These breakfast meatballs are the perfect savory and slightly sweet gluten-free meatball that can be enjoyed by the whole family, even the smallest eaters just starting to experiment with solid foods! This recipe was very much inspired by our upcoming second go around with baby led weaning and I can’t wait to share why I chose these specific ingredients. Breakfast meatballs are packed with high quality protein, zinc and choline, all of which are found in beef and help support growing bodies and healthy brain development in babies and toddlers.
Disclosure: This post is a collaboration with Beef Loving Texans. I received compensation, but I only partner with brands and entities that align with my values. Thank you for supporting the brands that keep KISS in the Kitchen running!
We absolutely loved our baby led weaning journey with Joy. Her second food was actually beef (the first was avocado) and we now have some exciting new guidelines to support beef as a complementary first food to help ensure babies get the nutrients needed for healthy growth and development! The American Academy of Pediatrics, the Women Infants and Children’s Program and now for the first time ever, the Dietary Guidelines for Americans recommend introducing solid foods, like beef, to infants and toddlers, in order to pack in every bite with protein, iron, zinc and choline! After all, every bite your baby takes counts, especially in the first 1000 days of life!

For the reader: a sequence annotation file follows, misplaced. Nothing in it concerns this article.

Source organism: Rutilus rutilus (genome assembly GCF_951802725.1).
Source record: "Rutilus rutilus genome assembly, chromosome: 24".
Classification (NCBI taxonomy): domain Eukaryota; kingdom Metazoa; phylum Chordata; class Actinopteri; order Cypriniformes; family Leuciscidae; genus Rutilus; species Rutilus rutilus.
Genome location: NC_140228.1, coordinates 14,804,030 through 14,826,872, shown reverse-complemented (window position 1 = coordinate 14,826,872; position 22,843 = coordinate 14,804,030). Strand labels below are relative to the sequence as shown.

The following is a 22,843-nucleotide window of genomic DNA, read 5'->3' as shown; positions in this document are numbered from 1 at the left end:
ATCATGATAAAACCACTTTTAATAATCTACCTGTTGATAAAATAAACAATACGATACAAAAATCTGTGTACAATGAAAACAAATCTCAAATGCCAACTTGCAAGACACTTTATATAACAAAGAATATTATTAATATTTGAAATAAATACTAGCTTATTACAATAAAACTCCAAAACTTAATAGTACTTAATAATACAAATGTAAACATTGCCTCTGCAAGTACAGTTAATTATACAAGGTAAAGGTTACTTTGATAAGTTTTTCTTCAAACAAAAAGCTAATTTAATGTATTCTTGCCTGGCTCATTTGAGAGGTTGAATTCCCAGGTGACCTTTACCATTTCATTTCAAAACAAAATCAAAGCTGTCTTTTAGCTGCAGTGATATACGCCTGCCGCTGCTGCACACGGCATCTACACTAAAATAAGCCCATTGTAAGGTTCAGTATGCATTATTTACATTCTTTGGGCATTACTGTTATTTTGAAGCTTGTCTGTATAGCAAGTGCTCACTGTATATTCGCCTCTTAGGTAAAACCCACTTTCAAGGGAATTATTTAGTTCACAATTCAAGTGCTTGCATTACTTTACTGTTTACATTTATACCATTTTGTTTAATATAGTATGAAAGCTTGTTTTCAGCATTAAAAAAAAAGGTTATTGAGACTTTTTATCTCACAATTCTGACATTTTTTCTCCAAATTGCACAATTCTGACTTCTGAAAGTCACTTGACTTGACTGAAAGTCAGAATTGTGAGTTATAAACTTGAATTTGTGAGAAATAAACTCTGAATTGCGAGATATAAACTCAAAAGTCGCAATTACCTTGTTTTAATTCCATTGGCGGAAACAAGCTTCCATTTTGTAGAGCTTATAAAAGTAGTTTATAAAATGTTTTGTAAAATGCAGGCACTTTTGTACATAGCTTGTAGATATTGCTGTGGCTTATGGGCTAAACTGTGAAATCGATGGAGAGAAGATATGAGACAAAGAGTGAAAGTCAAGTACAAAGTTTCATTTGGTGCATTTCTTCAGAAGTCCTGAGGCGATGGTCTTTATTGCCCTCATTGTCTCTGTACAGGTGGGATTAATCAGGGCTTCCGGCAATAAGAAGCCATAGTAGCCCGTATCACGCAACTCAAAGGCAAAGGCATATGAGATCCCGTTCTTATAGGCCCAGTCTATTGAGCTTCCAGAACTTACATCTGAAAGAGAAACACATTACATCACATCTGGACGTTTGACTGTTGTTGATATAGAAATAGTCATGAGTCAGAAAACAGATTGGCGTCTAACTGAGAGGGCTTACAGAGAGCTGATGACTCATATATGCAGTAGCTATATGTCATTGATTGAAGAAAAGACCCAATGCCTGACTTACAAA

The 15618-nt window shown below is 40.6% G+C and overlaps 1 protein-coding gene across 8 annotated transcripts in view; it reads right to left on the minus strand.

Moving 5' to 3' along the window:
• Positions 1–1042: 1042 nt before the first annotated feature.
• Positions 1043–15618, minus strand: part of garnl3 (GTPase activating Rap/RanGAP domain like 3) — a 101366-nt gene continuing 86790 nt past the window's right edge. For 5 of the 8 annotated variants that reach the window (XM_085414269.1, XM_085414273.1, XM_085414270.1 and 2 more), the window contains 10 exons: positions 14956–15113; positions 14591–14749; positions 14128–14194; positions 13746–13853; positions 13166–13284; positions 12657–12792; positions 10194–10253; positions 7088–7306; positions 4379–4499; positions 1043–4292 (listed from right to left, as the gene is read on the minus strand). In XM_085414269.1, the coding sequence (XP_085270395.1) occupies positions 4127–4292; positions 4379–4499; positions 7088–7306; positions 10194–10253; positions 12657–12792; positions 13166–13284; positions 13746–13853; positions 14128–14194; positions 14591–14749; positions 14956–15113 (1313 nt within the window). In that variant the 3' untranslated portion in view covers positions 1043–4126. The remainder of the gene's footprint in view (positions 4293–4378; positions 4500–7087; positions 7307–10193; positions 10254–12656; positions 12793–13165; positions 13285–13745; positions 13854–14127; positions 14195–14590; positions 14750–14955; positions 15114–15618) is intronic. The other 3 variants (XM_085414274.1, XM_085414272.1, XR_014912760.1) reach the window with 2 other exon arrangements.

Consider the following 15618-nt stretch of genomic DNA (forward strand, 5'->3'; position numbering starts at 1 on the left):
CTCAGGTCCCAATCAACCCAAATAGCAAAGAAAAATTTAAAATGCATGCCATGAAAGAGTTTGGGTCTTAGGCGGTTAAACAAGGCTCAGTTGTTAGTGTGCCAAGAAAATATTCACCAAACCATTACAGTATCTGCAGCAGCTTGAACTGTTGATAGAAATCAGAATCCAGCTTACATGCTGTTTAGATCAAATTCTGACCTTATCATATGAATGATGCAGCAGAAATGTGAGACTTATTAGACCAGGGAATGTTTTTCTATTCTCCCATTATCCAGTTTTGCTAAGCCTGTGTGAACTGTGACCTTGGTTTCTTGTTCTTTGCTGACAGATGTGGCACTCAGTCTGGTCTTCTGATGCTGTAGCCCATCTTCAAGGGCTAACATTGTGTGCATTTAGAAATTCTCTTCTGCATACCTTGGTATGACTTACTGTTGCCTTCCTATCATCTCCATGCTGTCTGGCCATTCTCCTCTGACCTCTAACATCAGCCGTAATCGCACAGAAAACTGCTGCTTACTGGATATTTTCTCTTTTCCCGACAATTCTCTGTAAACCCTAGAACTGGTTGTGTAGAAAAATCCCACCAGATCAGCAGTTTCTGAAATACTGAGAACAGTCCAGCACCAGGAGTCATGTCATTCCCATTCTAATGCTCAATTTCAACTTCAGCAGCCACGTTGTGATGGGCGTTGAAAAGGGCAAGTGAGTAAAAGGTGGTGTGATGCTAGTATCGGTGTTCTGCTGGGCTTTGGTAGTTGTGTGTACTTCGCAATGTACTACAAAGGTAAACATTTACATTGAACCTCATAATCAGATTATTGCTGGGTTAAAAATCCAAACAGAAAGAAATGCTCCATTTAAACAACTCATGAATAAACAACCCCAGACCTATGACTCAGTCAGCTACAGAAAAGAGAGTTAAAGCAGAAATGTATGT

Rewinding to three years ago, I prepared a very simple flat iron steak and cut in to thin slices for Joy’s first experience with beef (you can actually see the videos on Instagram here!) and I will definitely be doing the same for Clara in a few more months. If you’re wondering a little more about introducing steak to babies, it’s pretty simple! A slice of steak (about the size of a small adult finger) is a great first food because your baby will be able to grab on to it with their fist and suck the juices. They won’t truly be “eating” the steak but even the juices have nutrition! Plus, the little noises they make when sucking on the steak are so cute.